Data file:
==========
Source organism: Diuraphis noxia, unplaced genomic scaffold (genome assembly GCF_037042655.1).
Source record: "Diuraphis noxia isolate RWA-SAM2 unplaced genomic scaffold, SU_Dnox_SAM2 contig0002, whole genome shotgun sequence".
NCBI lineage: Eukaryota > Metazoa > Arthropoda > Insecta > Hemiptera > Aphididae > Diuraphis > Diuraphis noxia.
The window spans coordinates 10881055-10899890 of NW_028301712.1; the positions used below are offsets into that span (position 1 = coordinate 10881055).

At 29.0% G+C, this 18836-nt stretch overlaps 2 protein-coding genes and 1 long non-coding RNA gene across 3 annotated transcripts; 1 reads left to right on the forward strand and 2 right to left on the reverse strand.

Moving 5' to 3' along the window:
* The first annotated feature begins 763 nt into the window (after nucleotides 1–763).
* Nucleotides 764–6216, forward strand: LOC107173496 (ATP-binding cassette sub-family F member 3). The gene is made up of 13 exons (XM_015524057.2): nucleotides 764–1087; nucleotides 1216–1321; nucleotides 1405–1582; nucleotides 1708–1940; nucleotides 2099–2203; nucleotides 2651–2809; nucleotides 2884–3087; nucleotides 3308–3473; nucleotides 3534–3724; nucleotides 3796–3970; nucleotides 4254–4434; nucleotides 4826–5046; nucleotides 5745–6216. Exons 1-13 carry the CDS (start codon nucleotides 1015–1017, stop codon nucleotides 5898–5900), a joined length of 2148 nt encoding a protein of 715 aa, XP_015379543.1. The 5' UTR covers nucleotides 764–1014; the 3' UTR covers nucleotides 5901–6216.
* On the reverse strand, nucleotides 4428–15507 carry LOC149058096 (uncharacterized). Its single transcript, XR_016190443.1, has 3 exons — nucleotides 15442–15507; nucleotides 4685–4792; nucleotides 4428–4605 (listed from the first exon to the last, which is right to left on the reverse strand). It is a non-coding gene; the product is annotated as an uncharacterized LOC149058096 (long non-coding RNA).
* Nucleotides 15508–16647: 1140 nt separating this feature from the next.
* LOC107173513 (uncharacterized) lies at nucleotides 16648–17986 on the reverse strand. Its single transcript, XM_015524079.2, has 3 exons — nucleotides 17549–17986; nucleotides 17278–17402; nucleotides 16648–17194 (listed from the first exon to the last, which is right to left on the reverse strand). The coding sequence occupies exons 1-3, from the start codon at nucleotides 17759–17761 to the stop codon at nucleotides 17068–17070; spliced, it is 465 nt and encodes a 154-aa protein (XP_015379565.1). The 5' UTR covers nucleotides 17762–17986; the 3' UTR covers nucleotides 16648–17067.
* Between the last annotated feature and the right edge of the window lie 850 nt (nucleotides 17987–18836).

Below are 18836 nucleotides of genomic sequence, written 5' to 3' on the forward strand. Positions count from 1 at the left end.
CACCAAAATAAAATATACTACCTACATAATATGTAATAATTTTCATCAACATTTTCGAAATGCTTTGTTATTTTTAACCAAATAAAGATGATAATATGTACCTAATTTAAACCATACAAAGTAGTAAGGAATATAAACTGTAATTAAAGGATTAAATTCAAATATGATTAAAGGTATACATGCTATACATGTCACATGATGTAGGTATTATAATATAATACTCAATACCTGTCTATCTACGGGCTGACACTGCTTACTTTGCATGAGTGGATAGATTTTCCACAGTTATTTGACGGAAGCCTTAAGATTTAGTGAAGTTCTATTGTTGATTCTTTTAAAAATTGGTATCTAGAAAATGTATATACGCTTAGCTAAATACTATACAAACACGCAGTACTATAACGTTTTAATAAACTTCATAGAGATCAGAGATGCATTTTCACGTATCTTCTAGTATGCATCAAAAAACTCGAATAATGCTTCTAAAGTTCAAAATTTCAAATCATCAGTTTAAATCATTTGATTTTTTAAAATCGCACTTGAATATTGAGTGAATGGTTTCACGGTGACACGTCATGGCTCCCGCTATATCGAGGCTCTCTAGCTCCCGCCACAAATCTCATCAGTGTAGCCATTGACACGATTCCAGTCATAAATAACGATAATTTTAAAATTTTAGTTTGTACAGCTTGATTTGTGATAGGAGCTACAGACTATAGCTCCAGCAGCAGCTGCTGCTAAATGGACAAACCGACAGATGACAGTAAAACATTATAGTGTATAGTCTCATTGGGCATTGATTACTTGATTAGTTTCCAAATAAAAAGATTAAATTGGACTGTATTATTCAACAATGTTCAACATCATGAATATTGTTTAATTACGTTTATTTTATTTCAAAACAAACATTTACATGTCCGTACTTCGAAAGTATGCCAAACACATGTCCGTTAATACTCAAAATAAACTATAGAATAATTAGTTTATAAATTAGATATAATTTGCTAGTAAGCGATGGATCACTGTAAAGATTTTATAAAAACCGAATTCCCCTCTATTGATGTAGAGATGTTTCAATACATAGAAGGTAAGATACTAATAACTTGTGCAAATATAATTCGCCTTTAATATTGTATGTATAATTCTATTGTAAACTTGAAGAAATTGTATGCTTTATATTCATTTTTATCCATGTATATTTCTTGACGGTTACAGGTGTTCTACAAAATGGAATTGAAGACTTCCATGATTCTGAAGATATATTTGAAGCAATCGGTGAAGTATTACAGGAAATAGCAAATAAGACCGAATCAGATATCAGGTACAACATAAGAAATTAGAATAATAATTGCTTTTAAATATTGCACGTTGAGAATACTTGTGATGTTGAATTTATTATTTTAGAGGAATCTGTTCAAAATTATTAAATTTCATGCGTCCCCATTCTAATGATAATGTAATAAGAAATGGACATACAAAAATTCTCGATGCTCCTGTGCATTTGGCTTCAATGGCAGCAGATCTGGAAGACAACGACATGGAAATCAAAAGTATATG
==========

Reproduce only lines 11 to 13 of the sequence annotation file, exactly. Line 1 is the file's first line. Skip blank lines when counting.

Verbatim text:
* LOC107173513 (uncharacterized) lies at nucleotides 16648–17986 on the reverse strand. Its single transcript, XM_015524079.2, has 3 exons — nucleotides 17549–17986; nucleotides 17278–17402; nucleotides 16648–17194 (listed from the first exon to the last, which is right to left on the reverse strand). The coding sequence occupies exons 1-3, from the start codon at nucleotides 17759–17761 to the stop codon at nucleotides 17068–17070; spliced, it is 465 nt and encodes a 154-aa protein (XP_015379565.1). The 5' UTR covers nucleotides 17762–17986; the 3' UTR covers nucleotides 16648–17067.
* Between the last annotated feature and the right edge of the window lie 850 nt (nucleotides 17987–18836).

Below are 18836 nucleotides of genomic sequence, written 5' to 3' on the forward strand. Positions count from 1 at the left end.